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‘Abduction of Europa’ (Rembrandt Harmensz. van Rijn, Amsterdam - 1632 - fragment)

Tuesday, 11 June 2013

Money laundering (CJEU, judgment C-212/11, Jyske Bank Gibraltar Ltd)

by Chris Beuze and Michel Jurgens (Centre for fraud and financial crime - Amsterdam Court of Appeal)
Is a credit institution, established in one Member State of the European Union and operating in another Member State of the European Union, as provided for in Title III of  Directive 2000/12/EC (credit institutions) under the rules on the freedom to provide services, obligated under national legislation of that host Member State to disclose information required for the purpose of combating money laundering directly to the FIU of that host Member State?
In a preliminary ruling (25 April 2013, C-212/11, Jyske Bank Gibraltar Ltd), the Court of Justice of the EU rules that neither article 22(2) of Directive 2005/60/EC on the prevention of the use of the financial system for the purpose of money laundering and terrorist financing, nor article 56 of the Treaty on the Functioning of the European Union (TFEU) preclude such legislation.

Jyske Bank Gibraltar Ltd (hereinafter: Jyske), a branch of the Danish bank NS Jyske Bank, is established in Gibraltar. It operates in Spain under the rules on the freedom to provide services. The Spanish FIU suspected that Jyske was being used for money laundering operations and has asked Jyske to provide information relating, in particular, to the identity of its customers. Jyske refused, referring to the banking secrecy rules of Gibraltar. The Consejo de Ministros then decided that Jyske had failed to fulfil its disclosure obligations under Spanish law and ordered for reprimands and financial penalties (totalling € 1.700.000,00). Jyske appealed against that decision, claiming that under Directive 2005/60/EC it is only subject to an obligation to disclose information to the authorities of Gibraltar.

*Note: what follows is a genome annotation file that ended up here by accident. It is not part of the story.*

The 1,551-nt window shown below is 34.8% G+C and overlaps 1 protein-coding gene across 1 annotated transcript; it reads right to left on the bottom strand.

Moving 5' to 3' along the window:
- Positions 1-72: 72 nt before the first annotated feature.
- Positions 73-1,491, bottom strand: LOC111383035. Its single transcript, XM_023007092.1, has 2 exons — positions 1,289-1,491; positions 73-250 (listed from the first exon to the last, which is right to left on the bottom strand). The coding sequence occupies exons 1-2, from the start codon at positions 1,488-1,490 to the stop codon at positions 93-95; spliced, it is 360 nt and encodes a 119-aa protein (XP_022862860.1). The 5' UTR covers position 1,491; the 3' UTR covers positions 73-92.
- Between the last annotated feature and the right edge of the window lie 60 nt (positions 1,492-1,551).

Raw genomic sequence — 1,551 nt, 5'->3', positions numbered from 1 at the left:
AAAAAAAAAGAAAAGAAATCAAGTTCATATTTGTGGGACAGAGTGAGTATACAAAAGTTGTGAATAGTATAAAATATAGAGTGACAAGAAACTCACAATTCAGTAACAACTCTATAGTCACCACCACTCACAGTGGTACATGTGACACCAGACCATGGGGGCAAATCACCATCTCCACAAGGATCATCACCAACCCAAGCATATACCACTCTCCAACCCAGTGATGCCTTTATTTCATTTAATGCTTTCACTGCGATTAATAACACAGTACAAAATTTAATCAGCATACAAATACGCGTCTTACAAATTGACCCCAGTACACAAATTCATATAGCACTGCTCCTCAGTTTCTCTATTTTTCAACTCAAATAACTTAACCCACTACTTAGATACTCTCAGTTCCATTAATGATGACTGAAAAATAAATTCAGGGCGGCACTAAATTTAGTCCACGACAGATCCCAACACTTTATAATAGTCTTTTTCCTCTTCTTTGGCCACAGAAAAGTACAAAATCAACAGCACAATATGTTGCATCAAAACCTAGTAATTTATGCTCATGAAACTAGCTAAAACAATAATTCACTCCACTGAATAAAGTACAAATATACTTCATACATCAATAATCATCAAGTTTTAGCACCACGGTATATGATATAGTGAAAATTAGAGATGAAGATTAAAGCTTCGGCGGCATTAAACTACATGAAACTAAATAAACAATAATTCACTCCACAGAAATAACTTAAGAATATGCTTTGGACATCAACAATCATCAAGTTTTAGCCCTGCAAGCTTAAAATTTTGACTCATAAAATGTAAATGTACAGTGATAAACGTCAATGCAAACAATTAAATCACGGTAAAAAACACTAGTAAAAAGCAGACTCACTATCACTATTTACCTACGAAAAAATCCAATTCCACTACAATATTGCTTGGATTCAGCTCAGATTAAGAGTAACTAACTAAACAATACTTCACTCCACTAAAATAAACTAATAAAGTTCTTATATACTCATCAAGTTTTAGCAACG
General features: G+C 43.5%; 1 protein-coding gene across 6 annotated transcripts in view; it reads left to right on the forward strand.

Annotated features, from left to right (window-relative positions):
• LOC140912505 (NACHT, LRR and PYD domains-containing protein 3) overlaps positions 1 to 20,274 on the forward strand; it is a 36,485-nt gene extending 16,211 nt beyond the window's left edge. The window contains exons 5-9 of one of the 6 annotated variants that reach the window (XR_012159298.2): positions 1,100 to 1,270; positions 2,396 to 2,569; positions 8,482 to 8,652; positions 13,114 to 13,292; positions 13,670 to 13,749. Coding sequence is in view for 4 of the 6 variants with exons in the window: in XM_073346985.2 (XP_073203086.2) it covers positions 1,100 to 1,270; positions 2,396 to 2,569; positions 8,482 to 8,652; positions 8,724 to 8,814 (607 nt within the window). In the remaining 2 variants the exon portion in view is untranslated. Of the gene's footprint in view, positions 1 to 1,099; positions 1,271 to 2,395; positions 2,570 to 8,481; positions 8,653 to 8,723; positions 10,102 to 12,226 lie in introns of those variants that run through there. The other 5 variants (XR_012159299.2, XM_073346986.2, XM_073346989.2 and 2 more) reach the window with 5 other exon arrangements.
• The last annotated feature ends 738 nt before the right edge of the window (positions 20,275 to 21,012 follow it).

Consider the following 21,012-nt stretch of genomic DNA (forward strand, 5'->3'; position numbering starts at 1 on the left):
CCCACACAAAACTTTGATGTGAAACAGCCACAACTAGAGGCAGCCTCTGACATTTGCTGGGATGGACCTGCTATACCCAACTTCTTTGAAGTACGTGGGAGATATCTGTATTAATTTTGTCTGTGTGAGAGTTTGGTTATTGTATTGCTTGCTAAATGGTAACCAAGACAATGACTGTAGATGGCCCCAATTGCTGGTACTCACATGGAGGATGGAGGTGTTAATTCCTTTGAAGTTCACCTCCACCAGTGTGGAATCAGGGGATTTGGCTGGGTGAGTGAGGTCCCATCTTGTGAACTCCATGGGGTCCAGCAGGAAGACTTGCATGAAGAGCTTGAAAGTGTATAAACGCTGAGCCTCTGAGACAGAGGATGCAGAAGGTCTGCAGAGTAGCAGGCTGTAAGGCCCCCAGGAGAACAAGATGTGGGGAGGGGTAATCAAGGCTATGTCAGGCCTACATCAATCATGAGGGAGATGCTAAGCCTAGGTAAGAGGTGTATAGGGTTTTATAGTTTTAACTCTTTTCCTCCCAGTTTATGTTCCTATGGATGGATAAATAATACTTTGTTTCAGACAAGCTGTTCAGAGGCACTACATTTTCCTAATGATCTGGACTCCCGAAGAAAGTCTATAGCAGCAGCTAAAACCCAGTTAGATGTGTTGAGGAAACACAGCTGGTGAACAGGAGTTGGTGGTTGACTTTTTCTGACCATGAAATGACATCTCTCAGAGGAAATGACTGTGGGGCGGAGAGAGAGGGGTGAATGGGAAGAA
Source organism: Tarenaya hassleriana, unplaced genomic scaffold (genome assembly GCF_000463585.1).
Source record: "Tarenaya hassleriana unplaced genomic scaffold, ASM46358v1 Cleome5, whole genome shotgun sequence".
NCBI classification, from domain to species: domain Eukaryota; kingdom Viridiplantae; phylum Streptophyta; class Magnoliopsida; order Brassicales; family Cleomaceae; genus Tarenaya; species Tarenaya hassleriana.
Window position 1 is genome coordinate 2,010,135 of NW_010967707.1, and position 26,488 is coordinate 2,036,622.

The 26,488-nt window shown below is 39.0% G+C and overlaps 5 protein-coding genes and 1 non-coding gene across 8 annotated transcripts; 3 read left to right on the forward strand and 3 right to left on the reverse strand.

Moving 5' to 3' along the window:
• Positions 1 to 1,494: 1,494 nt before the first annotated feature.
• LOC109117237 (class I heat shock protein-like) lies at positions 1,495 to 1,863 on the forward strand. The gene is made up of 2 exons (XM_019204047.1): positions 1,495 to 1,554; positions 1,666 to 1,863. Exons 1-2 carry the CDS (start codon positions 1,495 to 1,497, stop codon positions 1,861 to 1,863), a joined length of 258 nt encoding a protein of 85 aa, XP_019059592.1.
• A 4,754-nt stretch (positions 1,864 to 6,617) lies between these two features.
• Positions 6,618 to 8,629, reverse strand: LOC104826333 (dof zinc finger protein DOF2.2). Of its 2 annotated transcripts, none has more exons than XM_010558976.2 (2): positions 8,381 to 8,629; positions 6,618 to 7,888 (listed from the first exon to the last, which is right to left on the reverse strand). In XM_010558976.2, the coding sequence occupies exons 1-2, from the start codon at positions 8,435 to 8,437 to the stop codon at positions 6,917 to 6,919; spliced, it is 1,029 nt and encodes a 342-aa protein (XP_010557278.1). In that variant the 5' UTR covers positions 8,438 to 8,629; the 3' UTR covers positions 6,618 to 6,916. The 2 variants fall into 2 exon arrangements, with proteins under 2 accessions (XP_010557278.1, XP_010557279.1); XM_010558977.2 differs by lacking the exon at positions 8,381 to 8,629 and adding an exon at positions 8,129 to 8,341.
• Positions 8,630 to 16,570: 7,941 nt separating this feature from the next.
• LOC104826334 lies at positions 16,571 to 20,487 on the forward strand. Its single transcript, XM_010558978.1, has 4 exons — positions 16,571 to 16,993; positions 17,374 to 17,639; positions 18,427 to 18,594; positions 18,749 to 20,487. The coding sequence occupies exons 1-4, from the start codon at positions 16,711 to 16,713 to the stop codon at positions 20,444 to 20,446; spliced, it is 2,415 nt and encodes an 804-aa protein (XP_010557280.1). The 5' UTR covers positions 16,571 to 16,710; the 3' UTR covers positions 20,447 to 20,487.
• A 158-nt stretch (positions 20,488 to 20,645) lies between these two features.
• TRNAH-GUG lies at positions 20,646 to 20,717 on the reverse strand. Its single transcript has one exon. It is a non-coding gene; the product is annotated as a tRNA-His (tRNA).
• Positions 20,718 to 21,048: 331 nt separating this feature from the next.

Article 22(2) of Directive 2005/60/EC provides, in short, that institutions or persons covered by that Directive shall forward information relating to money laundering and terrorist financing to the FIU of the Member State in whose territory they are situated, whereas under Spanish legislation a credit institution carrying out activities under the rules on the freedom to provide services is required to forward such information directly to the Spanish FIU. So, in practice such credit institution has a double obligation in providing two FIU’s from two different countries with the same information.

The Court of Justice of the EU (CJEU) examines whether such legislation is precluded by article 22(2) of Directive 2005/60/EC or by the prohibition to restrict the freedom to provide services, as provided for by article 56 TFEU.

As to article 22(2) of Directive 2005/60/EC the CJEU considers that the Spanish legislation pursues an aim similar to that of this Directive, i.e. the prevention of the use of the financial system for the purposes of money laundering and terrorist financing. In so far the Spanish legislation seeks to strengthen, in compliance with European Union law, the effectiveness of the fight against money laundering and terrorist financing, it is not precluded by article 22(2) of Directive 2005/60/EC.

As to article 56 TFEU the CJEU considers that legislation requiring credit institutions operating in a host Member State to provide information directly to the FIU of that host Member State as well, constitutes in principle a restriction on the freedom to provide services, in so far as it gives rise to difficulties and additional costs for activities carried out in the host Member State. Nevertheless, the restrictive effect is justified because it meets an overriding requirement relating to the public interest, which public interest is not already safeguarded by the rules of the Member State in which the credit institution is established.



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